Pension Wise is a free and impartial government service about the different ways you can take money from your pension
You can book an appointment – a 45-minute conversation between you and a Pension Wise guidance specialist. You’ll get personal guidance on:
- your pension options
- which options might be suitable for you
- what you can do next
Appointments are over the phone or face to face. At the end you get a summary of the pension options and next steps you need to take. To book an appointment you should be 50 years old or over and have a defined contribution pension.
Pension Wise guidance specialists are impartial – they don’t recommend any products or companies and won’t tell you how to invest your money.
For more information visit the Pension Wise website or phone 0800 138 3944 (or +44 20 3733 3495 if you’re outside the UK) to book an appointment.
My provider doesn’t offer the option I want. Don’t they have to?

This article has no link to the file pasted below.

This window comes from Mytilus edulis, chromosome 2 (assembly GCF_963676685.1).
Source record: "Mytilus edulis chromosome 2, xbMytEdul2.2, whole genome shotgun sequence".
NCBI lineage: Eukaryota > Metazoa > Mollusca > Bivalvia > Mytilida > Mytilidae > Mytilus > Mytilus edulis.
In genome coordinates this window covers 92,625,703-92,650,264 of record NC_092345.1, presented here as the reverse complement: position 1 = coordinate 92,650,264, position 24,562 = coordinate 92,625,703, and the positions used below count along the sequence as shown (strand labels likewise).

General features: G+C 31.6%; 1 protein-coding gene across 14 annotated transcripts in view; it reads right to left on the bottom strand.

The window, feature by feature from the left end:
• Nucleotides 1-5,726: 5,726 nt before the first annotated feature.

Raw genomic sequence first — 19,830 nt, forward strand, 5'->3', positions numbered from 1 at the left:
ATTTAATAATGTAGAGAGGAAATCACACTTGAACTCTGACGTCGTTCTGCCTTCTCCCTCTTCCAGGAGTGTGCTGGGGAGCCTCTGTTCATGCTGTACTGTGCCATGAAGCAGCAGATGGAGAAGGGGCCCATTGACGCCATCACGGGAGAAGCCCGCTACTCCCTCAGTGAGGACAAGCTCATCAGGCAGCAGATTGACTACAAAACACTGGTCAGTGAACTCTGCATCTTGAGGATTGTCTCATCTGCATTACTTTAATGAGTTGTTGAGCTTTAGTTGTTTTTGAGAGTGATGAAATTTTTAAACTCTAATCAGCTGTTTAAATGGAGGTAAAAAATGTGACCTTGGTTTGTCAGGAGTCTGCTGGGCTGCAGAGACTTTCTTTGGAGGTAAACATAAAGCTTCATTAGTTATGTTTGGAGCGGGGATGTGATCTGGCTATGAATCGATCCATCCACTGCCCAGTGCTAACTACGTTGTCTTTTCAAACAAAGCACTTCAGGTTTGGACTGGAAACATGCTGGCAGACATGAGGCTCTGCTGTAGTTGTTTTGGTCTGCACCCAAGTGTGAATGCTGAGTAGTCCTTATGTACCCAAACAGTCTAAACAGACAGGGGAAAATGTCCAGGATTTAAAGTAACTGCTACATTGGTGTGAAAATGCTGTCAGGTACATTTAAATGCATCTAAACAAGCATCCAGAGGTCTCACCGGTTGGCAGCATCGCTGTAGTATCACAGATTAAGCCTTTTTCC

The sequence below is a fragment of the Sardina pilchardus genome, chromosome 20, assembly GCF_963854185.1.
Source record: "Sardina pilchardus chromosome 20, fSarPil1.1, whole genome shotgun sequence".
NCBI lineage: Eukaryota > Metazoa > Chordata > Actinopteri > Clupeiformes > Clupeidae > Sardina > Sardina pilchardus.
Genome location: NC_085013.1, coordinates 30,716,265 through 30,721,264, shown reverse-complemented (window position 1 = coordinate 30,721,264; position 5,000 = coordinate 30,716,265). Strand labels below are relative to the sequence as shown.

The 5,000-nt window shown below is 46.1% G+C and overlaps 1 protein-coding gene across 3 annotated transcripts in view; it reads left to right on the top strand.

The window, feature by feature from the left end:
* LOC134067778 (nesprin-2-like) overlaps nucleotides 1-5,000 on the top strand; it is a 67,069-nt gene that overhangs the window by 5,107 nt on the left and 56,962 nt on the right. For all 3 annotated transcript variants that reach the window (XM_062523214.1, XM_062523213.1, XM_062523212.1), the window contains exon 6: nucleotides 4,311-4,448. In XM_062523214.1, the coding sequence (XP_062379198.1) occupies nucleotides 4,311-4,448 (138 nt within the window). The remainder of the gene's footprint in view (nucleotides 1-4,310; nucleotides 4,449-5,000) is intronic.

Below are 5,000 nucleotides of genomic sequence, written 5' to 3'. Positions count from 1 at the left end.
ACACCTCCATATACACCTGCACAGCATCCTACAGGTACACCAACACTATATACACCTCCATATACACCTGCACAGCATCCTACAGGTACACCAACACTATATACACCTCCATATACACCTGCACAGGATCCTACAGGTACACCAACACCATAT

The pension reforms allow providers to offer new options. If your provider does not offer the option you want, you should be able to transfer your defined contribution pension to another provider at any age up to retirement.
You may incur some costs for transferring, and individuals who have pensions with special valuable features may have to seek regulated financial advice first.
Your provider may develop and introduce the options that you want in the future.
Will claiming my pension affect my State Benefits or my State Pension?
Your State Pension is based on your National Insurance contribution history, and is separate from any private pensions you have.
Any money in or taken from your pension pot may affect your entitlement to some benefits.